The latest iPod touch is also a game-changer for photography and video recording on an iPod touch. It's not mind-blowing by any means, but we went from having no camera right to having two cameras on the device. I probably would not be so thrilled with just a new back camera. I merely would have sighed, mumbling "finally" under my my breath (unless it were 5 megapixels). But despite the less-than-one megapixel quality of the rear-facing camera, I was taken aback by the rather decent quality, especially in low-light environments. Check the comments for links to sample photos!
Between that and the ability to connect with other iPhone and iPod touch toting friends via Apple's FaceTime app, yes... it's a game changer. Granted, I have been wanting front facing cameras on mobile devices ever since mobile devices started having cameras period. I got the first of such devices when my EVO 4G arrived in June, but as they say: the more the merrier. Friends, welcome to the future we've been dreaming of. Video killed the audio call!
The quality of my test calls were pretty good. Of course, it was over WiFi, but it proves the cameras are decent. You can switch from using the front camera to using the rear camera, too, in case something was going on in front of you that you wanted to share. Just tap the "camera swap" button in the bottom right corner of the screen. FaceTime also rotates along with the iPod when flipped on its side, nice.
HD video recording is the other half of the aforementioned game-changing equation. I didn't expect to see ANY video recording, considering the original iPhone camera was originally just a camera. But it's here, complete with HD quality (yes, the quality is indeed desirable), plus basic video editing support, as well as support for Apple's brilliant "iMovie" app: an advanced video editing studio right on your iPod touch. It's just five bucks on the App Store.
===== E-Reading =====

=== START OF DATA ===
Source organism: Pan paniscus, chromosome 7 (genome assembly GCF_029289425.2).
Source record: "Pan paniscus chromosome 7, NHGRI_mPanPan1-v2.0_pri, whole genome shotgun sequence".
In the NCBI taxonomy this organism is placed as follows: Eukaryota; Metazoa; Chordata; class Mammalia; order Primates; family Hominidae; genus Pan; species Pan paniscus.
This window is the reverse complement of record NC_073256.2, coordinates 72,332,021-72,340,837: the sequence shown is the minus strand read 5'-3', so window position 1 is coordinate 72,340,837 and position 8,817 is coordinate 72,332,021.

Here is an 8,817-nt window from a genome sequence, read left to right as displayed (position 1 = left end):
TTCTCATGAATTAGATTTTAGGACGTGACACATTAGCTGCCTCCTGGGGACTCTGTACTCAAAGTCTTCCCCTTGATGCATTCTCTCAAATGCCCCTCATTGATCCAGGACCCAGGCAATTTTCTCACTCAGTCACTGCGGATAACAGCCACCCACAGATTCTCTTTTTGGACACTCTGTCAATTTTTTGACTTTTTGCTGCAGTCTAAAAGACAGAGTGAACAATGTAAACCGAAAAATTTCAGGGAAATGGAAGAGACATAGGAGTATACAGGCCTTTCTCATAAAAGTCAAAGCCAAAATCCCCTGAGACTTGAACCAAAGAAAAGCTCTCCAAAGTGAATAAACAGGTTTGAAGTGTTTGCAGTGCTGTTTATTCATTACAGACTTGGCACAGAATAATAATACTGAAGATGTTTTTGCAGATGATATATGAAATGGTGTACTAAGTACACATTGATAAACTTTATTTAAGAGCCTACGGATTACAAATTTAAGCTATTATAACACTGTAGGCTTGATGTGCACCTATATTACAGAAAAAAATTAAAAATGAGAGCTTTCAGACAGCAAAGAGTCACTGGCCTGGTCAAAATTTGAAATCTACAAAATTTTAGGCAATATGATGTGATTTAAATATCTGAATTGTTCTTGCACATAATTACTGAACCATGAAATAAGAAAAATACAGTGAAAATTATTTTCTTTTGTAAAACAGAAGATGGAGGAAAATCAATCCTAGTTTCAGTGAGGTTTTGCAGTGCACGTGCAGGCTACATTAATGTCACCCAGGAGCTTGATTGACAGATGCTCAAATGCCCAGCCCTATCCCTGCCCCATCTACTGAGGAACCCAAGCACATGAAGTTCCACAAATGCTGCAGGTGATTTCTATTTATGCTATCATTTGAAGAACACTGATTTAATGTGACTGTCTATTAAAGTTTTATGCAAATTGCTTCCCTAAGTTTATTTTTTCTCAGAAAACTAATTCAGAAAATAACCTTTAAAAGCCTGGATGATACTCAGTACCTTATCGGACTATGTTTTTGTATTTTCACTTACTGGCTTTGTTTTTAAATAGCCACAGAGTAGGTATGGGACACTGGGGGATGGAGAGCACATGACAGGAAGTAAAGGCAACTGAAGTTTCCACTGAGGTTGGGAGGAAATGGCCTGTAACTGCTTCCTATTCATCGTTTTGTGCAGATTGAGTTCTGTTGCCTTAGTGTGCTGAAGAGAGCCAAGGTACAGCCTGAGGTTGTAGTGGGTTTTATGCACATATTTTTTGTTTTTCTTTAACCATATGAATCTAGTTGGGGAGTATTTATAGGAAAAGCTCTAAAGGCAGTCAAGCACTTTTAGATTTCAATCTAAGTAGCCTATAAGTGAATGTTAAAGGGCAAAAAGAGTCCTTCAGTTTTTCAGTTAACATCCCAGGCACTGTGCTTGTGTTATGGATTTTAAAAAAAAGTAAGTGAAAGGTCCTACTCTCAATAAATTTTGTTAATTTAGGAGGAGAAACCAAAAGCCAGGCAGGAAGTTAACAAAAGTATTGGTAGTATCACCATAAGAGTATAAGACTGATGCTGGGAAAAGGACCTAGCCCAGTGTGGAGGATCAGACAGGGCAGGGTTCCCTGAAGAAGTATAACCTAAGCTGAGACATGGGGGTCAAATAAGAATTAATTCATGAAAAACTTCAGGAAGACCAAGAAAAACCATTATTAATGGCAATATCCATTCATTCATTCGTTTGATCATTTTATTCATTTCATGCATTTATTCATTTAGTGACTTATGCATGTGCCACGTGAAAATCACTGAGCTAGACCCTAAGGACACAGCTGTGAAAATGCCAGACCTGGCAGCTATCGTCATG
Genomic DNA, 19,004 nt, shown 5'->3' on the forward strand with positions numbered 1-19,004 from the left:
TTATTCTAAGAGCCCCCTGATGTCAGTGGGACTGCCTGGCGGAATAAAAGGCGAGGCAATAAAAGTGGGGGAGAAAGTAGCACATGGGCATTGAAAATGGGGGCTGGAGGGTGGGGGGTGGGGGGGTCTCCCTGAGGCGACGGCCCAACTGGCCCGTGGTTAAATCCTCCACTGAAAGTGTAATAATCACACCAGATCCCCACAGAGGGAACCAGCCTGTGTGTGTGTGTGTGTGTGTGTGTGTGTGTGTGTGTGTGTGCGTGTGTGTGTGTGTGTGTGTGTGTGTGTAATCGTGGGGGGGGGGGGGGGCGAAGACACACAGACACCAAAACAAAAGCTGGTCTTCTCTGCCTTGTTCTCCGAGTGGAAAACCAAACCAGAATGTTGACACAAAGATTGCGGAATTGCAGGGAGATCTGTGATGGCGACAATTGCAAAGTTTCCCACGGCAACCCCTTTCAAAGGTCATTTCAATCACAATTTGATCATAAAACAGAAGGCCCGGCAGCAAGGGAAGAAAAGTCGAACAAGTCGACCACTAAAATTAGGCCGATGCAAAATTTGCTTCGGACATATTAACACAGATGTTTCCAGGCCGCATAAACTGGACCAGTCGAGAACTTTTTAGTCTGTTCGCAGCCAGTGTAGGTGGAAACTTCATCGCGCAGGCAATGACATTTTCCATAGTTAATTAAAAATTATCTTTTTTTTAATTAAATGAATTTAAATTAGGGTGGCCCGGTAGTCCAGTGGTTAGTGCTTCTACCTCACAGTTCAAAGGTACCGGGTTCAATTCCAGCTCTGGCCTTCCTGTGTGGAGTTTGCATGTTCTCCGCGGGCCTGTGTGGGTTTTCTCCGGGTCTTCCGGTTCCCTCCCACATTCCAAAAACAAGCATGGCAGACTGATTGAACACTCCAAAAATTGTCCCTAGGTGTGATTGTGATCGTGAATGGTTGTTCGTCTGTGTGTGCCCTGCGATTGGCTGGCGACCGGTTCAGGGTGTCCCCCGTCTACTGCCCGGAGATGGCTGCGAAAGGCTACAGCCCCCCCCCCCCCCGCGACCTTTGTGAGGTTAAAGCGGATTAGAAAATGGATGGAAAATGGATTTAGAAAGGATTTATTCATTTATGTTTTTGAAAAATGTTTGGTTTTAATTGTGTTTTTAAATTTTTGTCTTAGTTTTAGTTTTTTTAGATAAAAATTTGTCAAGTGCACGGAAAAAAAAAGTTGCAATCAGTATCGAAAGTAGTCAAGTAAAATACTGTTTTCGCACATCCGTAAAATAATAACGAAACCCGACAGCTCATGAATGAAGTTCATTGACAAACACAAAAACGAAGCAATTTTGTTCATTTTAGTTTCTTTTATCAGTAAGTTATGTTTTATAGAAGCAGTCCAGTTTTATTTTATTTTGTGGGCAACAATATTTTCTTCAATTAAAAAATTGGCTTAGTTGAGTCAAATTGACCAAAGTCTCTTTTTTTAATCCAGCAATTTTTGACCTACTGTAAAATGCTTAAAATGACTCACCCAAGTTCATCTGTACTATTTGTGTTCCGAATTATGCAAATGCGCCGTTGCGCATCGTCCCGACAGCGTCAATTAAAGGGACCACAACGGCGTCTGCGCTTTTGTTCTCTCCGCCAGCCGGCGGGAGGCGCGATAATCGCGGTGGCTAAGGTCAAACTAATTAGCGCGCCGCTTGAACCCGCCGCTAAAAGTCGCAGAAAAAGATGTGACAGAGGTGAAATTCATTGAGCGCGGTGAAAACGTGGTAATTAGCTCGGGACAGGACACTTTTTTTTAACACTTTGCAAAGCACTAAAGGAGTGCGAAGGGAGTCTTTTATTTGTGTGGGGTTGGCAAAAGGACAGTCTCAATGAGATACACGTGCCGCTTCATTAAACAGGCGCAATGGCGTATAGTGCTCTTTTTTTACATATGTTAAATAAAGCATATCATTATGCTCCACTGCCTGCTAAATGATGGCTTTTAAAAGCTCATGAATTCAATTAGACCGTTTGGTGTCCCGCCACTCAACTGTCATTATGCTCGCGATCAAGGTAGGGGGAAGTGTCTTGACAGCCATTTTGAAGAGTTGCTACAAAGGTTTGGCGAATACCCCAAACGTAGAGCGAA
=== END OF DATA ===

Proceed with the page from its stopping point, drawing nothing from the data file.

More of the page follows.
The iPad has been making waves in the genre of media reading for several months now, but that hasn't exactly been the same story for any generation of the iPod touch so far. Granted, it's not exactly marketed as an eReader like its iPad counterpart, but there are some really great apps out there for media reading on it, so there's no reason not to use it to read digital media. The obstacle to doing that, for me at least, has been the limited screen resolution, and so that may all potentially start to change, now that Apple has brought the Retina display to the iPod touch.
The 163 pixels per inch screens of past iPod touches were still pretty great, just not ideal for tiny text. For comparison, LCD monitors typically only have 96 pixels per inch, and CRT monitors only have 72 pixels per inch. TV's are even worse than that. What this means for you is that the iPod touch display has always been sharper than your own computer monitor.
However, despite being able to display content at a higher quality, I still found that in a lot of eBooks, especially PDFs that weren't mobile-formatted, the text was just not clear enough to be readable when zoomed out. However, zooming in meant having to constantly scroll side-to-side while reading. The app "Good Reader" helped ease that pain by doing the left-right & vertical scrolling for you with just a tap of the screen, as well as offering an additional view that re-flows the text to fit on the screen at a large enough size.
However, with the Retina display, all text and content in the aforementioned "zoomed out" state now appears extremely clear. That is a wonderful thing, so long as you don't mind reading tiny text.
Could you still benefit from having an iPad too? Perhaps. After all, it does have unique qualities that set it apart from the iPod touch, as my in depth iPad review portrays (http://www.amazon.com/review/R16U71KO7POLA2?tag=1pod-20&ie=UTF8). But unless you specifically see the need for one of those unique qualities, then no, you probably don't need both.
===== Gaming =====
If you're like me, you probably don't have time for games. Regardless, it may still be high-time to let the kid within you roam free from time to time, as I do. The iPod touch has made it possible. In fact, it is so easy, there's no excuse not to enjoy yourself. My favorite games are the racing games and, when I have a bit more time, strategy games.
With the iPhone and iPod Touch having taken on a clear role as a gaming console that has been as revolutionary for mobile gaming as the Wii was for living-room gaming, it goes without saying that the iPod touch is, and will continue to be, one of the best platforms for gaming. It's simple, convenient, and pretty much instant. Whenever you have a few moments of free time, wherever you're, just turn it on, find your game, and bam! You're gaming. Simple as that.
===== Productivity =====
Productivity carries numerous definitions. Usually its "getting something done" though some people tend to believe that it's the ability to focus without being distracted, which I see as one of the iPod touch's strengths, at least for me, primarily because the screen is small enough to force you to focus on the task at hand.